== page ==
Hitherto, a confederation of the different denominations and sects, and brotherly love among Christian nations have been largely spoken of, but not an inclusion of all the religions of the world. The diversities of religions—of Buddhism, Brahmanism, Confucianism, Judaism, Mohammedanism, Hinduism, Zoroastrianism, of one hundred and thirty-seven sects of Christianity besides have been so conspicuous that few have dared to think of a tolerance among them of different opinions, still less of an appreciation and understanding of each other. When religions are too subjective, they become so self-assertive and self-conscious; and on the other hand, their view-points become so narrow and partial that there always rise feelings of rivalry, jealousy, hatred, and revenge. This is true even among the followers of the Prince of Peace, and the believers of the God of Love. The history of religion is often unfortunately a history of blood shedding. The history of the Crusades, of the Thirty Years' War, of the Huguenot persecution, and what not! History is full of it. Men must be baptized with a holy love and enlightened with the divine wisdom from on high, before they can fully perform their duties as the sons of God.
The world has now, however, begun to realize that the essence of all the religions is one. And such fundamental moral sentiments, as justice, veracity, gratitude, service, sympathy, and love as well as wonder, awe, reverence, worship, hope, and aspiration-of all that which quickens the human soul-are, by the comparative method, proved to be common to all the various systems of faith. But "difference of climate, environment, heredity, and racial origin, these" it has been shown, have given "rise to varieties in the expression of one and the same fundamental religious feeling." Therefore, it is now even thought among the leading thinkers that a universal religion, attaching a higher value to spiritual freedom than to tradition and adherence to creed or custom, and lifting itself above all differences of creed, color, class, and race to a sublime spiritual plane, is a possibility.
In saying this, however, I do not mean to propose an amal
gamation of religions. Indeed, numerous diversities of characteristics, and various forms of expression only add richness to the religious Whole each representing a special part of the Whole. Therefore, it is not to unify all the religions into one form, one doctrine; but to bring all the special histories and the individuality of each and all the religions into a great harmonious Whole, wherein each may fill its apportioned place, and form part of the grand symphony of the world's sacred ideal, this is the music that the Association Concordia is endeavoring to play.
The next stage where both the political and commercial problems of the East and West are to meet is on the Pacific Ocean. The world is wondering whether it will be a friendly reunion or a hostile encounter. It is of the utmost importance that we prepare for this meeting with a mutual and friendly understanding of thoughts and ideals on both sides of the Pacific Ocean. If we could succeed in establishing a spiritual union of the East and West, then every other thing would of itself come into harmony. If the scholars together with the religious men, the statesmen, and business men of both lands and all other lands, could heartily coöperate, as the Association Concordia proposes, for international peace and good will among men; then we might promote a better understanding between the East and West, and create a reciprocal sympathy in relation to the deeper problems of the spirit.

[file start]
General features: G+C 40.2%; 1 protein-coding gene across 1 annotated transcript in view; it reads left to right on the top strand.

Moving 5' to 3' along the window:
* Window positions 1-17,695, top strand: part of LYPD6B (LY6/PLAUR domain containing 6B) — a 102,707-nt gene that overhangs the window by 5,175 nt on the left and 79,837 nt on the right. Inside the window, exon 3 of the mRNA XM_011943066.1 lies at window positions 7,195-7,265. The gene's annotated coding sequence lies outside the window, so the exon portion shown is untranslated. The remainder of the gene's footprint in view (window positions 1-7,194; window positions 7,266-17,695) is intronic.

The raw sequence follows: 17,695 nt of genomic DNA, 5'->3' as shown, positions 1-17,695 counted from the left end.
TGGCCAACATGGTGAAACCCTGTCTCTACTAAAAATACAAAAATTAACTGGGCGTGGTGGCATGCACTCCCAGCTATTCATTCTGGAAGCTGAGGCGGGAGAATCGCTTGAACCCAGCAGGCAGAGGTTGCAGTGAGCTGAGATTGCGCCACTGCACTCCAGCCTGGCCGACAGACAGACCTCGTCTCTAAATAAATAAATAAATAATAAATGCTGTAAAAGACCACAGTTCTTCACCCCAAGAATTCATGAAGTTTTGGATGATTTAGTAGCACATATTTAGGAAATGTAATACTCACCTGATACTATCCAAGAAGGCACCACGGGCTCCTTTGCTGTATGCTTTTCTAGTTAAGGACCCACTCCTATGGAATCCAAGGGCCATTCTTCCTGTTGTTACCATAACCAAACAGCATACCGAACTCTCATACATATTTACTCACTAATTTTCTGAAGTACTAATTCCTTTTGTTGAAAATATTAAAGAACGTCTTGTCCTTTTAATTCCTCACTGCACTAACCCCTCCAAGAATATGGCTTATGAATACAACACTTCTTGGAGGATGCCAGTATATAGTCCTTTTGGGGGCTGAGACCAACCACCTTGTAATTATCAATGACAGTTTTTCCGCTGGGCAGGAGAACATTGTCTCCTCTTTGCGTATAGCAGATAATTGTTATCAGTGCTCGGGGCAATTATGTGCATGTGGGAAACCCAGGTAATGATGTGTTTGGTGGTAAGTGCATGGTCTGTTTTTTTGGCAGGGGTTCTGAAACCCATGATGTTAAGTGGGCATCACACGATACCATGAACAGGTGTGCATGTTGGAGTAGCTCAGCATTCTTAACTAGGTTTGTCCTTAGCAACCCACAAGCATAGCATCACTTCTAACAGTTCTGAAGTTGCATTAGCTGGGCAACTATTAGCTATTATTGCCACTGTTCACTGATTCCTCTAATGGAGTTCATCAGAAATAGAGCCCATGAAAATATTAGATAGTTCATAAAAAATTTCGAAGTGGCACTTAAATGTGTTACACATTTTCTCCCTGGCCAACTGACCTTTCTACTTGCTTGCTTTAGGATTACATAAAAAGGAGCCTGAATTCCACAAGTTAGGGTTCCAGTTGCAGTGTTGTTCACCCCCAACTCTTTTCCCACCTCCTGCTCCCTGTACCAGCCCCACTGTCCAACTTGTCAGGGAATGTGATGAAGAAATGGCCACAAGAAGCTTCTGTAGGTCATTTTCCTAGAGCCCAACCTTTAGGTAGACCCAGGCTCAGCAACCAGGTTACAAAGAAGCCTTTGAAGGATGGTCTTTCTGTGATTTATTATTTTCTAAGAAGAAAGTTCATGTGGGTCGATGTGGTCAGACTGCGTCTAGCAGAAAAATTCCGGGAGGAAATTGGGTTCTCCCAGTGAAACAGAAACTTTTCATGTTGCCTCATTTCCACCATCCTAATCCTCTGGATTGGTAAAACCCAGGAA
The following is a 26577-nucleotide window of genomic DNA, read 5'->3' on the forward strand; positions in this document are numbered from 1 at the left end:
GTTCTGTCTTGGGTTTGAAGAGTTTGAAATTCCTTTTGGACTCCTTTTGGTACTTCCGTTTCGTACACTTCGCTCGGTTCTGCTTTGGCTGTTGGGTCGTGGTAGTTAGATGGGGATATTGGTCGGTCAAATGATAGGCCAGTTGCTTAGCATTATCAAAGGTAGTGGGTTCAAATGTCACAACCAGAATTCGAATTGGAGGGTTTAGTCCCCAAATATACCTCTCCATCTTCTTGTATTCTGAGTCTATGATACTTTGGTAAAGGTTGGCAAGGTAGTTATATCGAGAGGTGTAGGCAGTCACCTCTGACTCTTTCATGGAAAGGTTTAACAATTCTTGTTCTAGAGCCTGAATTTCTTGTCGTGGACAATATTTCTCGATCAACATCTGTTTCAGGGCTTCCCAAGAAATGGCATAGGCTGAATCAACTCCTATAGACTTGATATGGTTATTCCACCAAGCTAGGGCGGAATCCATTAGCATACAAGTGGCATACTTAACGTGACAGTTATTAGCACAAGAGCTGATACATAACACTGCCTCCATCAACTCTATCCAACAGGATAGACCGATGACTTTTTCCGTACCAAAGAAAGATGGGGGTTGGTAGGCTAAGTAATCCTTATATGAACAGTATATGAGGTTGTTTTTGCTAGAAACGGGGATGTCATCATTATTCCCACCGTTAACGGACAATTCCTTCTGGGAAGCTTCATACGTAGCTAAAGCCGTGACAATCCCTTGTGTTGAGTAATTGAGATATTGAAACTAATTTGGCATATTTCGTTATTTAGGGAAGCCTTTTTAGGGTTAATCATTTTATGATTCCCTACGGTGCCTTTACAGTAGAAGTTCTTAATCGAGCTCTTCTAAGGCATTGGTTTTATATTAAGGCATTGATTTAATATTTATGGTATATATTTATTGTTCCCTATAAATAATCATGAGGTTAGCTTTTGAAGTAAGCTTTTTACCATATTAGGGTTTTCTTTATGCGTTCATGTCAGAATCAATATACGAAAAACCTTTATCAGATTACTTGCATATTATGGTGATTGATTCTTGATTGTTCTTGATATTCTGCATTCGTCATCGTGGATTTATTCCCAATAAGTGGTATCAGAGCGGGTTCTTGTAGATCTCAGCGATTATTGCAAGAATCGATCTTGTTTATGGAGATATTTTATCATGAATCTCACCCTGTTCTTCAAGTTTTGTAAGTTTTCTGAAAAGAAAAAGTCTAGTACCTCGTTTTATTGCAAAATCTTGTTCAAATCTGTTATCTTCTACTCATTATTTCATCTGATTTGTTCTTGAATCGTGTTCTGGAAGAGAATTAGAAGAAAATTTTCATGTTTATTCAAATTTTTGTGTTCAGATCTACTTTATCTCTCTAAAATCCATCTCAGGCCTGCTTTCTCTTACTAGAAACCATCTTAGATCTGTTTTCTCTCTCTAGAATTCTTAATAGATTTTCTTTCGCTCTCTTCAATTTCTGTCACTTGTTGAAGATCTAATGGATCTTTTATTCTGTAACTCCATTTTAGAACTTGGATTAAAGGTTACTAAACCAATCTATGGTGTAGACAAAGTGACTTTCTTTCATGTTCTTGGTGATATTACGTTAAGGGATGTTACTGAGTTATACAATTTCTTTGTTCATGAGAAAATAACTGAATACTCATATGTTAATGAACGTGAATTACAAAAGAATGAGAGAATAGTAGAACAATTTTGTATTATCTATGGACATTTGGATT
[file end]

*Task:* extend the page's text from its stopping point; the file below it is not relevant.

This is the gleam upon the hills, this is the glow in the upper air, which the Association Concordia is eager to see increase into a noon-day glory.
THE SOCIAL AND RACIAL UNREST IN INDIA By John P. Jones, D.D., Professor of Missions at the Kennedy School of Missions, Hartford; Until recently Missionary at Madura, India
In that ultra conservative land we are permitted to see constant unexpected and striking manifestations of development on lines that are social and racial. The spirit of progress is in the air. Yes, it is penetrating the innermost recesses of the Indian soul. Kipling portrayed British impatience at the immobility of the East when he wrote:
It is bad for the Christian's peace of mind,
For the Aryan smiles and the Christian riles,
And the end of the fight is a tombstone white
And an epitaph drear, "a fool lies here
Who tried to hustle the East."
The need of hustling the man of India, by the man of the West, is much less than it used to be. His immobility is gradually disappearing. He is now moving forward voluntarily with ever increasing momentum.
Let us consider recent developments on two lines in India.
Striking social progress is there evidenced on all sides, and the advance is so un-Hindu and so peculiarly Christian in its type that no one can doubt as to the forces which have produced it. We see it first in the new rebellion against the dictates and punishment of the caste system. Hitherto Hindus have regarded caste laws as supreme, an appeal from the decisions of which was impossible because there was no higher court of appeal. This situation has changed. Recently a Hindu woman in the Bombay Presidency was arraigned before the highest tribunal of her